let's back up a little bit before asparaganza.
i was on my way "home" to an undisclosed campsite in the finger lakes national forest the first weekend in may and if you're coming from tburg (which i was) you pass the STARLITE SPEEDWAY!!!
it's a dirt-track go-kart track in a guy's side yard and he has bleachers and lights and everything and i thought: huh. that would be a cool thing to see and i suppose i might could'a' just pulled up into the parking and sat on the bleachers, but i thought maybe i would look up to see if they had a webpage or something.
and they do.
and i am thinking that perhaps the best way to see this thing is from the inside and since the website says they always need volunteers, i call and volunteer.
so i'm at the library in tburg on thursday and i get a call and i arrange to meet damien friday night but then the race is rained out so i say if it's nice saturday i'll come then.
...which brings us to the afternoon hours after asparaganza.
so i have come from the gentle barefoot horse-tilling fiddle-playing hippie gathering just a few miles over dirt roads and now i am at the STARLITE SPEEDWAY!!!!!!!
i am very sorry, but it's hard not to say that as if i am saying it through the loudspeaker at the track.
there are cars. lots and lots of little cars being hauled in big honkin' trailers with big honkin' trucks. there are tools and noise and motors and gasoline fumes and so many people are smoking that at one point i nearly imagine that a few of those folks are smoking several cigarettes at once.
ok, i wasn't really culturally at home with the barefoot hippies, and now in the space of fifteen minutes i have flown way off the other end of the spectrum where i am equally out of place.
it is cultural whiplash and i think my head might asplode.
over and over i keep trying to relate this very dense experience to anything i understand, and all i can do, sort of, is find the analagous structures in bicycle racing, because i understand bicycle racing.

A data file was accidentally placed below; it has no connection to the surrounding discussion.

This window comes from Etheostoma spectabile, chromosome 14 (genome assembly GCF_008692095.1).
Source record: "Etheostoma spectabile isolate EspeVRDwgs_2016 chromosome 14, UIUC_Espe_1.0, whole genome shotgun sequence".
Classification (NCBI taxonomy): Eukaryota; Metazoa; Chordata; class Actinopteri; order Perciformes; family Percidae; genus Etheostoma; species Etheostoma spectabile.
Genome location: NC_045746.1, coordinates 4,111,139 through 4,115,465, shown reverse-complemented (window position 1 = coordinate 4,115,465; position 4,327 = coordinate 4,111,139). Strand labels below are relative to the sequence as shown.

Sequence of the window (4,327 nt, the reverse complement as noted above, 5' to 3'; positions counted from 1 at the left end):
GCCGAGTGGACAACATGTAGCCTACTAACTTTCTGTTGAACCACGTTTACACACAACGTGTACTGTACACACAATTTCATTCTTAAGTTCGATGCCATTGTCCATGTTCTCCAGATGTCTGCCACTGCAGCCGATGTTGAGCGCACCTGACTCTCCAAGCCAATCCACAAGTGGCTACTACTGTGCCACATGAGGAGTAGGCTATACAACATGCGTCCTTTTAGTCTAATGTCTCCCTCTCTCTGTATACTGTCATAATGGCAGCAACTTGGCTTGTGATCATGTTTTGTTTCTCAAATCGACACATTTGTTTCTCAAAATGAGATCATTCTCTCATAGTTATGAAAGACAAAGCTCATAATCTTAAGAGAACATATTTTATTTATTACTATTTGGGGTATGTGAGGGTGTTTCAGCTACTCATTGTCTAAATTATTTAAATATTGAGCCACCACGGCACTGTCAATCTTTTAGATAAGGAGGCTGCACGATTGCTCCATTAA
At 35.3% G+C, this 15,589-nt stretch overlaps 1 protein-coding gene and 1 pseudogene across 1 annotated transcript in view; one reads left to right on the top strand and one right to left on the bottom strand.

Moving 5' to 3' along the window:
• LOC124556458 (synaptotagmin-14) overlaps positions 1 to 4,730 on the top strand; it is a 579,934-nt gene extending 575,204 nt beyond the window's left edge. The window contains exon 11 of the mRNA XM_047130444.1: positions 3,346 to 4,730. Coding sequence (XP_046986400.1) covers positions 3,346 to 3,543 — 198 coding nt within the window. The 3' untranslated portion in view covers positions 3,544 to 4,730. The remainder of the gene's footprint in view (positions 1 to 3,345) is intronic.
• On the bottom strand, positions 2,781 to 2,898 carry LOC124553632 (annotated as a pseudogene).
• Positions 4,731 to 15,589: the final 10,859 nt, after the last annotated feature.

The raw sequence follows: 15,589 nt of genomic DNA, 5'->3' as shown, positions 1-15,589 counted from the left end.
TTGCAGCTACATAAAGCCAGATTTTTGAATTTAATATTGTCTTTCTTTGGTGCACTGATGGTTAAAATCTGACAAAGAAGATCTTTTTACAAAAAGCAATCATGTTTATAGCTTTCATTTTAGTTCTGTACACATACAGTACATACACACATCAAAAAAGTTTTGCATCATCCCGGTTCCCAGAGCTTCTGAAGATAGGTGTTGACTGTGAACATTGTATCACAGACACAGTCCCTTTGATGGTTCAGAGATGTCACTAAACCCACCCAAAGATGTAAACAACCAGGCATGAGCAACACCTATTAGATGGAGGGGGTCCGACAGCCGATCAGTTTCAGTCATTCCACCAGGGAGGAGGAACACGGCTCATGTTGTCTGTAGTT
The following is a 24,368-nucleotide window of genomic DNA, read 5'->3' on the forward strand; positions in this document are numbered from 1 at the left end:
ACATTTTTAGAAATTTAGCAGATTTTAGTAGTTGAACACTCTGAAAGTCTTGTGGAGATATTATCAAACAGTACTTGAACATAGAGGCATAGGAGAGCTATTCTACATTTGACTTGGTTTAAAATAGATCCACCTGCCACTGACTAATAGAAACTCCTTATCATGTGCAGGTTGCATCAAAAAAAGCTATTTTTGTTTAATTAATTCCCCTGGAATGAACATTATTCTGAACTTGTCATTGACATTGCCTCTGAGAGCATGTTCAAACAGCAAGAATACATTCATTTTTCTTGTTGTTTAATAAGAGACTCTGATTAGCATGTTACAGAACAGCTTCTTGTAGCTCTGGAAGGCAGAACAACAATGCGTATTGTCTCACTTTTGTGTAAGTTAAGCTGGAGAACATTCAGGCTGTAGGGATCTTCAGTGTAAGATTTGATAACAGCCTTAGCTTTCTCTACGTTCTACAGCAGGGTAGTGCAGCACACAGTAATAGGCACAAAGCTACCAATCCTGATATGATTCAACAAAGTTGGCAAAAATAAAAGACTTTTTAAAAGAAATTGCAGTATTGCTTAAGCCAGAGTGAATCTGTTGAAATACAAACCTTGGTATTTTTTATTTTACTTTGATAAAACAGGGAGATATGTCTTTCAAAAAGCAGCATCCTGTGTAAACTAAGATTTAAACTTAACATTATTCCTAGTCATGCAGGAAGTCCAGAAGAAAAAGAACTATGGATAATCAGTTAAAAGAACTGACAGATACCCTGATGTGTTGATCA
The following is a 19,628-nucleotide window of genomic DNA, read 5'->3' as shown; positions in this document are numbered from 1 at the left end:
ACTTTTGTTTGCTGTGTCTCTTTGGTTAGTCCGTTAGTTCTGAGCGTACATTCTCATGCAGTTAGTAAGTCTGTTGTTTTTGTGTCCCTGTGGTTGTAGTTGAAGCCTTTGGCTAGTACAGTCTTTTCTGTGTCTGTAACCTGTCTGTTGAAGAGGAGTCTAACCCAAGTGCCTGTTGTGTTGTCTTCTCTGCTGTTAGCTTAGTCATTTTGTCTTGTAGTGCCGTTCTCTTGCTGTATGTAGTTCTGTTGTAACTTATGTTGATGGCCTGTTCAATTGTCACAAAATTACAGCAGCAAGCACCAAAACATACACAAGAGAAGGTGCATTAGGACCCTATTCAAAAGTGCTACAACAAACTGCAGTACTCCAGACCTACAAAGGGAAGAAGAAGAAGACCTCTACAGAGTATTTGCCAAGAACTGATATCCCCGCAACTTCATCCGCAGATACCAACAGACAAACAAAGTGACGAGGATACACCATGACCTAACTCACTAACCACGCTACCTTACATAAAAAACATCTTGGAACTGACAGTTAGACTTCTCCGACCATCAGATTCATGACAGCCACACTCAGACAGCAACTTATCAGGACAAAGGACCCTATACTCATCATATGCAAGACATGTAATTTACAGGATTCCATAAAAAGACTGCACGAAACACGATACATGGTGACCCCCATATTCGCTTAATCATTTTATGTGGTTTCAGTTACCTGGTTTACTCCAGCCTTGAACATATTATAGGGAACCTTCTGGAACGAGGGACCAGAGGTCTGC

there are similar bits.
here at the STARLITE SPEEDWAY!!!! you want to be the first one across the finish in the bell lap, only i don't think they call it the bell lap. and here, too, people compare and adjust equipment and gear and test things and put them on and off racks, except it is a bigger, noisier process to tune a little car than it is to tune a bike.
and it takes more than one person to lift the car up onto the work stand, and they probably don't call it a "work stand".
they wear specialized outfits, too. on my racecourse we wear special little shirts and pants and gloves and helmets, sometimes carrying the sponsor's name, but none of our outfits have to be fireproof.
but yeah, once i get over the initial shock and general gee whiz, look at THAT! aspect of it, a lot of the tire selection and gear adjusting looks a lot like what we do with the bicycles, at least in concept.
damien puts me to work in the weigh shack. they have a platform scale to weigh the cars! how cool is that? he also sets me to work as the house dick. this is a job i'm used to.
at my regular race venue when we're not racing, part of what i do there is to help people find trails they will enjoy and i also check for trail passes. on a good day, i am the welcome wagon. on a bad day, i am a poacher catcher.
so wandering around the pits checking for pit passes fits inside my skill set, and i even smoke out a couple of poachers, thereby earning my keep.
mostly, though, i wander around taking pictures and asking questions.
a LOT of questions. people are very kind to me even though i am clearly not of their tribe.
at some point in the evening, betty says to me you haven't ever seen a NASCAR race, have you?
hm. no. it shows, does it?
but people are very nice to me and explain a lot of things and at some point damien takes me out to the center of the track to watch a race from there. it is so noisy and fast moving that i begin to feel seasick.
but it is also very exciting.
by the end of the night it is five or six hours past my bedtime and my head is pounding from the noise and my lungs hurt from all the fumes but i am not all that anxious to go because let's face it: this is COOL.